So, 2020 was a bit of a strange year to say the least, but the thing that keeps everyone going is the passion of photography. And, if there’s anything to keep hopes high, it’s the anticipation of a cool new camera hitting the market. Here’s our pick of the cameras we’d like to see over the next 12 months…
The 20-megapixel GH5 won over legions of fans thanks to it’s small and lightweight dimensions, affordable Micro Four-Thirds lenses and the mix of advanced specifications that kept both stills and video users happy. However, the GH5 is now four years old and although Panasonic have brought out a number of new full-frame cameras in the shape of the S1, S1R and S5, there’s still no replacement for the GH5. Given the new technology that’s available now in the video and autofocus departments, surely a GH6 would take the lightweight approach to hybrid photography to a whole new level.
If street photography is your passion, you’ll know all about the GR range of cameras. Built on a principle of being pocket-sized and simple to use, the latest incarnation is the GRIII, which was launched back in 2018. Ricoh somehow managed to squeeze a 24-megapixel APS-C sensor into the tiny body of the GRIII that tipped the scales at only 257g yet produces amazing image quality, features In Body Image Stabilisation (IBIS) and benefits from a true cult following in the world of street photography. If Ricoh decides to bring us a replacement in 2021, users would surely appreciate a boost in resolution and improvement to the video options, which is limited to Full HD in the GRIII.
Nikon Df M
The original Df was a bit of a ‘’love it or hate it’ camera, but there’s no mistaking the retro looks really help this DSLR stand out from the crowd. Packing a 16-megapixel full-frame sensor and an all-metal build, the Df was a throwback to the analogue days but with a digital makeover. However, given that the Df was launched way back in 2013, it’s surely time for a new incarnation and perhaps this time around Nikon should make any replacement mirrorless instead of a DSLR?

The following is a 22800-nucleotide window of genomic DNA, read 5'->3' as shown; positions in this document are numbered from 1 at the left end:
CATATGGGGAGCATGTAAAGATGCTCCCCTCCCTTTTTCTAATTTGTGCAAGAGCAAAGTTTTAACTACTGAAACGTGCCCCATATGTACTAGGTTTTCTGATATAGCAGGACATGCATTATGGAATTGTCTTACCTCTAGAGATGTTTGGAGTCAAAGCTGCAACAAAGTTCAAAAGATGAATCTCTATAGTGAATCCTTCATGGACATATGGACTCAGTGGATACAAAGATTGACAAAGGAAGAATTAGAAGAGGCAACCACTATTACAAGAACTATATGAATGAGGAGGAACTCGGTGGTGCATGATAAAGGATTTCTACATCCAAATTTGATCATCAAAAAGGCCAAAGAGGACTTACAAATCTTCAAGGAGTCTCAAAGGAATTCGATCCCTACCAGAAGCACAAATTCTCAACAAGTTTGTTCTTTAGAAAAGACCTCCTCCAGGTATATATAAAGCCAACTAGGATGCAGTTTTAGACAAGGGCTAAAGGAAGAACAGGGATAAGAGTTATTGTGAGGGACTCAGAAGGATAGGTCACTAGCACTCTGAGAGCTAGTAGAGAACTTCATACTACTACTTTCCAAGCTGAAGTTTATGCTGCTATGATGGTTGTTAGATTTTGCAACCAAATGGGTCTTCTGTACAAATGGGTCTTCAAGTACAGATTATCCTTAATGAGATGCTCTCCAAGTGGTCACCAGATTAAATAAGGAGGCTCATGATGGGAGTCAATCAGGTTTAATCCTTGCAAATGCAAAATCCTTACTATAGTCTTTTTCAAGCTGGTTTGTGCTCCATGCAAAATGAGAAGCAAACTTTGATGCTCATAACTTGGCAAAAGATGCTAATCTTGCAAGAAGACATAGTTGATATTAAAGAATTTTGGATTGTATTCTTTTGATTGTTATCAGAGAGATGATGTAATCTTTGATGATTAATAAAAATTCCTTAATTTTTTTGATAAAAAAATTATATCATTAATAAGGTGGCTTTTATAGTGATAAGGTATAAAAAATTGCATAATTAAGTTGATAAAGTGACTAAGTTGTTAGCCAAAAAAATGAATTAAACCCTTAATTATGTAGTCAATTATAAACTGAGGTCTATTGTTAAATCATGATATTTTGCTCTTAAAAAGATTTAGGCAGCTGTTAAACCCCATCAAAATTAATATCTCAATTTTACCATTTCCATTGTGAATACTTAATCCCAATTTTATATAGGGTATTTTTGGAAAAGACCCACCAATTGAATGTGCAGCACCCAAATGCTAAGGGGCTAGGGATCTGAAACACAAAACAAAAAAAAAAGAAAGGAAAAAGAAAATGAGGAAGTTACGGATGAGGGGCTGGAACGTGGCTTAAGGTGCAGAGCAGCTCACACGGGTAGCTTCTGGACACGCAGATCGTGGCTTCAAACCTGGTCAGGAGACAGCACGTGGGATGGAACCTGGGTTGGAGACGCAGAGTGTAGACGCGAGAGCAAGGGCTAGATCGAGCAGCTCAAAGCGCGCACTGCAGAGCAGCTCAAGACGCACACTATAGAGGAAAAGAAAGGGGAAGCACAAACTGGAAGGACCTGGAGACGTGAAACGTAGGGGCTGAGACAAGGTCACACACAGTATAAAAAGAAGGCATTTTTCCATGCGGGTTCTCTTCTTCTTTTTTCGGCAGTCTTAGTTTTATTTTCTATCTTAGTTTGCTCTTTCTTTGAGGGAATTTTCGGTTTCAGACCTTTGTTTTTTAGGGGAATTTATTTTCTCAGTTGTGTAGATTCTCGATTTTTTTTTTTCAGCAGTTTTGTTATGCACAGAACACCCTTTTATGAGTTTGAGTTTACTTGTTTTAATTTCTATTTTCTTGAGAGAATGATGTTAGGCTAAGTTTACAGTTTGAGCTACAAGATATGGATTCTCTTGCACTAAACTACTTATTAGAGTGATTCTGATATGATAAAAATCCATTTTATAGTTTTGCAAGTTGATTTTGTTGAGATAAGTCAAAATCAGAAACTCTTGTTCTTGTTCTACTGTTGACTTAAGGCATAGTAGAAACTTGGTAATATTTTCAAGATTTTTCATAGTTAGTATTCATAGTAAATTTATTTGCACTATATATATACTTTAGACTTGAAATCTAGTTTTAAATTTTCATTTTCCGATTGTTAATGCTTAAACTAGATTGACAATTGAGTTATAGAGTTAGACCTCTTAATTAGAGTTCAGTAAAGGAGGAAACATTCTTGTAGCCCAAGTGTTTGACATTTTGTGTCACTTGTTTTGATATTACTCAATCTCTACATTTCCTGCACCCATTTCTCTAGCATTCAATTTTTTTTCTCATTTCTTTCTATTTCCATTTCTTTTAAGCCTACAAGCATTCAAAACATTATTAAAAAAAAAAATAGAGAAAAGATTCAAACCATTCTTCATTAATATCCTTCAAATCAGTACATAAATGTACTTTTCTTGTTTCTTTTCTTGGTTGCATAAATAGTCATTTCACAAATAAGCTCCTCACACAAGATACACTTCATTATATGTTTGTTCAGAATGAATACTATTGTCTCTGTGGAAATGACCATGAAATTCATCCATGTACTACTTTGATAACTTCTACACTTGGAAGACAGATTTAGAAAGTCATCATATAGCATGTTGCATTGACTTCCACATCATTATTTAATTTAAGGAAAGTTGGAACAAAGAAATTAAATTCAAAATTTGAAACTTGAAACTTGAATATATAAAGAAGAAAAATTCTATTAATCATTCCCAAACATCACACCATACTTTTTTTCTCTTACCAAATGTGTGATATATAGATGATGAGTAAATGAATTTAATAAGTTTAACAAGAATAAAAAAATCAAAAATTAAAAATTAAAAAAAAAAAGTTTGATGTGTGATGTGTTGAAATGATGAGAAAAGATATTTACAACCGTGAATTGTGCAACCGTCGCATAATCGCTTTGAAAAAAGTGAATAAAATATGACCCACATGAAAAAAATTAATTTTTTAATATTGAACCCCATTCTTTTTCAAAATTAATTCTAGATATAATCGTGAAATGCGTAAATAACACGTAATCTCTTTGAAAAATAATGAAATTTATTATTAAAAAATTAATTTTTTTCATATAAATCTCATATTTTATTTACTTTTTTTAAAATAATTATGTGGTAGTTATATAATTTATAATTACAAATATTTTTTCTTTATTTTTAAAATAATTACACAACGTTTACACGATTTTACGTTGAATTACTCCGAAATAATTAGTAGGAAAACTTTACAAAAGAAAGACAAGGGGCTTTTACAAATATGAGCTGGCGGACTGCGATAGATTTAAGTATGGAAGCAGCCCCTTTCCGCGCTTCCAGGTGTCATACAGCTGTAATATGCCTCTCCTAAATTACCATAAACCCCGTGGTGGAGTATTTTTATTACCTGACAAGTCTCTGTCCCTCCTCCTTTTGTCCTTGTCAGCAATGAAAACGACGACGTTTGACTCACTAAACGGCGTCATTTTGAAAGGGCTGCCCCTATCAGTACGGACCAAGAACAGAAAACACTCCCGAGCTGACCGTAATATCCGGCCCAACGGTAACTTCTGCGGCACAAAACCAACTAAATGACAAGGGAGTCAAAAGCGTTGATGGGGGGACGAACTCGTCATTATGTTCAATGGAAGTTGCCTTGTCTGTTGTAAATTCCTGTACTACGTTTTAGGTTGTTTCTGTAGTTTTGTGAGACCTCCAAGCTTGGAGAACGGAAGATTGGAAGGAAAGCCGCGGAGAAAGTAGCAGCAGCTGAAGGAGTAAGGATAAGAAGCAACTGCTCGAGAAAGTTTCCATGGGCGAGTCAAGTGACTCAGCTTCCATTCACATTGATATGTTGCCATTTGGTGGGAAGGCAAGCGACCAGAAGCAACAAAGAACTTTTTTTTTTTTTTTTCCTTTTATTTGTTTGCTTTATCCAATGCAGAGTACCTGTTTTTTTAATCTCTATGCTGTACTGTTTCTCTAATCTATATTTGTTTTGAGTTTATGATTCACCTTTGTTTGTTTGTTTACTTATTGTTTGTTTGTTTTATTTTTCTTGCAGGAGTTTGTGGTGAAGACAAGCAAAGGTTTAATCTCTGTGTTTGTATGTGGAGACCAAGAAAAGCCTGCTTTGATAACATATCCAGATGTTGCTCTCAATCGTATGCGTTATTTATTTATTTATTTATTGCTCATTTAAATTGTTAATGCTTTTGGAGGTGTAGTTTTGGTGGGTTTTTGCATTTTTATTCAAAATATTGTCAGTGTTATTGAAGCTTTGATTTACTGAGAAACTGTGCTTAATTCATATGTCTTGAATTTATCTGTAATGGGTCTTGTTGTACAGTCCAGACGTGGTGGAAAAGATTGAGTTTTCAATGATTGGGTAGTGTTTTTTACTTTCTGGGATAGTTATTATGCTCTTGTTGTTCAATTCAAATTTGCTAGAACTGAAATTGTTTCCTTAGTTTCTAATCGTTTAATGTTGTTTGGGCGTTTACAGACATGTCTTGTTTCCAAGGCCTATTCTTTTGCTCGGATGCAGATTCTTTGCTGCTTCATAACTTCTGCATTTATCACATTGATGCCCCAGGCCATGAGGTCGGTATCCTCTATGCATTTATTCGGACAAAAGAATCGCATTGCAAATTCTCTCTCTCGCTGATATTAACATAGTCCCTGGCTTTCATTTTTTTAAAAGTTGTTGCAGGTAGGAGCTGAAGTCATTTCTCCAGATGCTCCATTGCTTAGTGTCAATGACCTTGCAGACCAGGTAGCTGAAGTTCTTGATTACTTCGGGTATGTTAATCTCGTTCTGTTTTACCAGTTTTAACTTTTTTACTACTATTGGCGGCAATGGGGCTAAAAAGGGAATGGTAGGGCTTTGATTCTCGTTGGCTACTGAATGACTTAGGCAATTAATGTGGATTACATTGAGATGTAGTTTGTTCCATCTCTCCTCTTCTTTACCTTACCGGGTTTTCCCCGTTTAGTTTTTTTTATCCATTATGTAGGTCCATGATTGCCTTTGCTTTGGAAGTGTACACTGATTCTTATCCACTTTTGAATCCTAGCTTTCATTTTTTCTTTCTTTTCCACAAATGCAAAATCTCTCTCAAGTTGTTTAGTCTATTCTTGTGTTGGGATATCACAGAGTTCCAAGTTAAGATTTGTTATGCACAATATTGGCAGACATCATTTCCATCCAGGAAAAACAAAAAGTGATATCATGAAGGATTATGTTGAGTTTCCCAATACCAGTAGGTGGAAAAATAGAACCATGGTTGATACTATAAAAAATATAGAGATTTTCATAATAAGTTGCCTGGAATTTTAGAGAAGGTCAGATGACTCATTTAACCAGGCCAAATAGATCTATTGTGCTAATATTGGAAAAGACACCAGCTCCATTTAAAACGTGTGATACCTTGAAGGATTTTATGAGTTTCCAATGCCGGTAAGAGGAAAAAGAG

One of the cameras many expected to see in 2020 was a new flagship model from Canon’s APS-C sensor range of mirrorless cameras. The M5, M6 Mark II and M50 all use Canon’s M lens mount, which enables the brand to build small and light cameras. The rumour mill suggested we may see an M model that took on the properties of Canon’s 7D MkII DSLR, which combined an advanced autofocus system with rapid burst rates that made the camera popular with sports and wildlife photographers. If Canon could put those same properties into a smaller body that would be completely silent, then it would give photographers a great new option. What’s more, it’s worth remembering that with an adapter, photographers can use the EF lenses from their DSLRs on the M-mount bodies.
Olympus E-M1X Mark II
Olympus is best known for small and lightweight cameras like the E-PL9 or E-M5 Mark III, but the Micro Four-Thirds brand also does bigger cameras too and the E-M1X represented Olympus’ move into the sports and wildlife photography sector when the camera (complete with integrated battery grip) launched back in 2019. With the original launched back in January 2019, it would be great to see a new and improved version break cover in 2021. Areas for improvement would definitely be centered on the resolution, with the original serving up 20-megapixels, wildlife photographers would love to see the speedy 60 frames per second burst rate matched with a resolution closer to 30-megapixels.
Sony offers an amazing range of mirrorless cameras, but the truth is that the brand also made some brilliant DSLRs too. Well, not strictly DSLRs, as cameras such as the A99II used a fixed translucent mirror, so were technically DSLTs. In fact, the a99II was a camera way ahead of its time when it was launched way back in September 2016. Offering a monster full-frame 42-megapixel full-frame sensor, 4K video and a rapid 12 frames per second burst rate in a weather sealed body, surely it’s time for Sony to step up and deliver us a new version of this cool camera? With the advances Sony has made in autofocus over the last five years, this would surely be the area where the a99III could break new ground, along with boosts to battery life and video options.
Another camera that was way ahead of its time was the Samsung NX1. Launched way back in 2014, it offered a 28-megapixel APS-C sensor amongst a host of offer advanced features, including 4K video and a 15 frames per second burst rate – remember, this was a mirrorless camera back in 2014! This was the last pro-spec Samsung to be launched, but wouldn’t it be great to see more brands getting back into the photo industry and, potentially a new flagship model in the shape of a NX2?